Two-drug combination shows promise against meth use

A two-drug combination may help reduce methamphetamine use for up to 12 weeks after starting treatment, according to a clinical trial led by researchers at the David Geffen School of Medicine at UCLA.

The study, published in the journal Addiction, found that participants who received injectable naltrexone plus extended-release oral bupropion (NTX+BUPN) had a 27% increase in methamphetamine-negative urine tests, indicating decreased usage, compared to an 11% increase in the placebo group.

The findings offer hope for addressing the growing methamphetamine crisis, as there is currently no FDA-approved medication for methamphetamine use disorder. Overdose deaths from the drug have soared fivefold in the U.S. from 2012 to 2018, with similar increases seen in Canada and Australia.

“These findings have important implications for pharmacological treatment for methamphetamine use disorder. There is no FDA-approved medication for it, yet methamphetamine-involved overdoses have greatly increased over the past decade,” said Dr. Michael Li, assistant professor-in-residence of family medicine at UCLA and the study’s lead author.

Global Methamphetamine Use Continues to Rise

Worldwide, methamphetamine use has climbed from 33 million people in 2010 to 34 million in 2020. To address this ongoing crisis, the National Institute on Drug Abuse (NIDA) Clinical Trials Network has supported various trials, including the ADAPT-2 trial, to test the effects of different pharmacological treatments for methamphetamine use disorder.

The ADAPT-2 trial, carried out from May 23, 2017 to July 25, 2019 across eight trial sites including UCLA, involved 403 participants. In the first stage, 109 were assigned to the drug combo group and the rest to the placebo group.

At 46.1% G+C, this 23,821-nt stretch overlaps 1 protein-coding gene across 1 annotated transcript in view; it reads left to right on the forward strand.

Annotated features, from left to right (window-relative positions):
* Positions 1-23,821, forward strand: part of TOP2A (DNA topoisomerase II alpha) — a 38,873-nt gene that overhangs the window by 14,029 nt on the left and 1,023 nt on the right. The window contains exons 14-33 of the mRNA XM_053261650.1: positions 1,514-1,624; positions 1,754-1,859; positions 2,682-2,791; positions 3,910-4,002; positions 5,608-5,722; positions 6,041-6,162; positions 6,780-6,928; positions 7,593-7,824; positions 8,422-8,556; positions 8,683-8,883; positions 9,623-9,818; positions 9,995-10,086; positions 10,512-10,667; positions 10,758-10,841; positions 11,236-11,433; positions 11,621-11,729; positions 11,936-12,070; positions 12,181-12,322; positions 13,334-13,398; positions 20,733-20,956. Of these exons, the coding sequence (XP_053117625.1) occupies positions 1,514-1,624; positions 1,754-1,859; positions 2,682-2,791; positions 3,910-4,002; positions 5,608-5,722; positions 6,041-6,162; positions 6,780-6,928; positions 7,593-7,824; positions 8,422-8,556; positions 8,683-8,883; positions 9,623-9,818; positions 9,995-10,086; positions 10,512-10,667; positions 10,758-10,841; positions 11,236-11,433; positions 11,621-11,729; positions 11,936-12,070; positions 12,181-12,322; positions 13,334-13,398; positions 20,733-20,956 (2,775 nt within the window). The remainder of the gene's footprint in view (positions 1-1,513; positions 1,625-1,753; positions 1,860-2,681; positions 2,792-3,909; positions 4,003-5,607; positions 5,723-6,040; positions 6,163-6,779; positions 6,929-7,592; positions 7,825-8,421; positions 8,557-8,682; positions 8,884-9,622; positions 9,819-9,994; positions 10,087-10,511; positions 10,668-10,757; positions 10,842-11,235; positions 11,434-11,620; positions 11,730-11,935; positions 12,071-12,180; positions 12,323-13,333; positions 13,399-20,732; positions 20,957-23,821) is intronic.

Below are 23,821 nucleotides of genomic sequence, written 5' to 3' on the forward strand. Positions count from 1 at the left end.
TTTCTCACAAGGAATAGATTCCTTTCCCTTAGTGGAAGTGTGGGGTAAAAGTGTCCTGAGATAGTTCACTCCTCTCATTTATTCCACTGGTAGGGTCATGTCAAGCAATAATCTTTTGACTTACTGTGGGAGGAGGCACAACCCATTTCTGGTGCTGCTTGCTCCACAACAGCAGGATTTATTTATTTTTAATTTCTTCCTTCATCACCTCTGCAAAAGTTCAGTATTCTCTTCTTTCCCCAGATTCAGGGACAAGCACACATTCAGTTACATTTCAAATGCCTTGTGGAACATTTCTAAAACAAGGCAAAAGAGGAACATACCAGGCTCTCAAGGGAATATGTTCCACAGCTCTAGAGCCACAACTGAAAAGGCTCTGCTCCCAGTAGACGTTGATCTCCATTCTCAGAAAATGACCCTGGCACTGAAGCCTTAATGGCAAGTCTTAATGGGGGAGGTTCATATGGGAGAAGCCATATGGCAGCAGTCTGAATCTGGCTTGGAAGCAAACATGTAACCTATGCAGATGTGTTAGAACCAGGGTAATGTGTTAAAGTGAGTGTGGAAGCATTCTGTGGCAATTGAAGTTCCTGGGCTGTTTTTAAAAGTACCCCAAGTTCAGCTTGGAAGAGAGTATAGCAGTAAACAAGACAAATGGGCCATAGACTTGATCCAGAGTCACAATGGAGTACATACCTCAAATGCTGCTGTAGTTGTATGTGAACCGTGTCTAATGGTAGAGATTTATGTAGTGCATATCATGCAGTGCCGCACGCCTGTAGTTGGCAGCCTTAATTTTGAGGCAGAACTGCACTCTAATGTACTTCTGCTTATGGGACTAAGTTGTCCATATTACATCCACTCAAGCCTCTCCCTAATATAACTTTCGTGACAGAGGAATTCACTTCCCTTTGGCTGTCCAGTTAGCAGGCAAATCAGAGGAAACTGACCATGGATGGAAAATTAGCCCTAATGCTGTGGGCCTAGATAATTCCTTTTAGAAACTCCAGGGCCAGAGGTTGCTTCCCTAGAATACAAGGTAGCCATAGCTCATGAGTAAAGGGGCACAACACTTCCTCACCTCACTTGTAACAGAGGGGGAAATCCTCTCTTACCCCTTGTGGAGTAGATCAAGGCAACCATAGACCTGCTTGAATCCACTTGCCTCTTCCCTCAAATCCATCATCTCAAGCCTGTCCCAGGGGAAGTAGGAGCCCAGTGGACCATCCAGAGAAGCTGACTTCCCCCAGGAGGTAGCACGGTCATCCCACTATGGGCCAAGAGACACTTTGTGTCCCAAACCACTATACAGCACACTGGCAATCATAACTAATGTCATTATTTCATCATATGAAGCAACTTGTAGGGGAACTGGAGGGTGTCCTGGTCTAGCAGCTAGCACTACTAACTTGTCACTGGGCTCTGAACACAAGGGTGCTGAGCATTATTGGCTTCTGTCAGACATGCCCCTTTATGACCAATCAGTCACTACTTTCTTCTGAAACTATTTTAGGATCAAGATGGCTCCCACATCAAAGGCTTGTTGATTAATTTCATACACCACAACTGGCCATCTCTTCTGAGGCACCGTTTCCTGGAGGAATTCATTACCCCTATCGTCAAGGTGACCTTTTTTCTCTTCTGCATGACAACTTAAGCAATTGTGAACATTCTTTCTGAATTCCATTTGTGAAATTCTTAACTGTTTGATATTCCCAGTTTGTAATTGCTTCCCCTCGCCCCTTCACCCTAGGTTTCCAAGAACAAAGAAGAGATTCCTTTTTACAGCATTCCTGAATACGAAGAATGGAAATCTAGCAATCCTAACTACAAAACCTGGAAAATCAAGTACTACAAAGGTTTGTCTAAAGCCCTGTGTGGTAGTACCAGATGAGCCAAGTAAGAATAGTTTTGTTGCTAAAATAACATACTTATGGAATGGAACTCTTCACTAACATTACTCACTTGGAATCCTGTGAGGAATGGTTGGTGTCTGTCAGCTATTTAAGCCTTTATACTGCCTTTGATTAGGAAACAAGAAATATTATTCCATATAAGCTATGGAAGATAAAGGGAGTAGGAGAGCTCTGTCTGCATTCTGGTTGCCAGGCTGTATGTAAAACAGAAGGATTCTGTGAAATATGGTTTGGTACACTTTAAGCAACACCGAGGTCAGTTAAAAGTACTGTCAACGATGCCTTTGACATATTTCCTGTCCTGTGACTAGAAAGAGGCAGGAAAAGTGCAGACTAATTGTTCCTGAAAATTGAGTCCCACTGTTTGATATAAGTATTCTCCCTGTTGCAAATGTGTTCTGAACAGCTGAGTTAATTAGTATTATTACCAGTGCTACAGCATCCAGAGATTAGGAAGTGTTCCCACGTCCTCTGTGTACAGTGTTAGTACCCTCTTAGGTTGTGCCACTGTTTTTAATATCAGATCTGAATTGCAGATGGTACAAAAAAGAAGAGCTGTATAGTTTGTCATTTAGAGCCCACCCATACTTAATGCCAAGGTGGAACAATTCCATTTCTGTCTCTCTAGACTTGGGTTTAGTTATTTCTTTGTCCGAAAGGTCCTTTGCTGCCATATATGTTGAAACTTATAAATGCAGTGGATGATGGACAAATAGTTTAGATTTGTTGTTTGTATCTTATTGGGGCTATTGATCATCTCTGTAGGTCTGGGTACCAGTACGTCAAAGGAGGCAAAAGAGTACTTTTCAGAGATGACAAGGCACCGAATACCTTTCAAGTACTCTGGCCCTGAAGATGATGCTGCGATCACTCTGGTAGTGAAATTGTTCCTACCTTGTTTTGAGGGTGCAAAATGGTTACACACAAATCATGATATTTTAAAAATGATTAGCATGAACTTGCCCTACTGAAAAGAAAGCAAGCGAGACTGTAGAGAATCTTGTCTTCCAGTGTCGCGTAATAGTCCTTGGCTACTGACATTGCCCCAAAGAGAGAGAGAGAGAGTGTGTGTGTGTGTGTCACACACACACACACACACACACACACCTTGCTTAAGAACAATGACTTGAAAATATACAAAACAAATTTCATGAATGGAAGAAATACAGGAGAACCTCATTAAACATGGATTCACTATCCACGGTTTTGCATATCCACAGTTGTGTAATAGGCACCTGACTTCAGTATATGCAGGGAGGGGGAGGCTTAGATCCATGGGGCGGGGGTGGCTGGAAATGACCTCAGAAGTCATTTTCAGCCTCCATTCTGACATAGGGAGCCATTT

Further Research Needed to Determine Long-Term Effectiveness

The latest findings represent the second stage of the multi-site trial, building on earlier results that demonstrated the two-drug combination’s effectiveness at six weeks. In this stage, researchers conducted urine tests on participants at weeks seven and 12, and again post-treatment at weeks 13 and 16, comparing the NTX+BUPN group with the placebo group.

While the study shows promise, the researchers emphasize the need for further research to determine whether the drug treatment effect lasts beyond 12 weeks and leads to additional reductions in methamphetamine use.

“Prior stimulant use disorder treatment trials suggest that change in use is gradual (consistent with our findings), unlikely to result in sustained abstinence in a typical 12-week trial, and dependent on treatment duration,” they write. “This warrants future clinical trials to quantify changes in MA use beyond 12 weeks and to identify the optimal duration of treatment with this medication.”

The study was funded by awards from the National Institute on Drug Abuse of the U.S. National Institutes of Health, the U.S. Department of Health and Human Services, the U.S. National Institute of Mental Health, and the O’Donnell Clinical Neuroscience Scholar Award from the University of Texas, Southwestern Medical Center.

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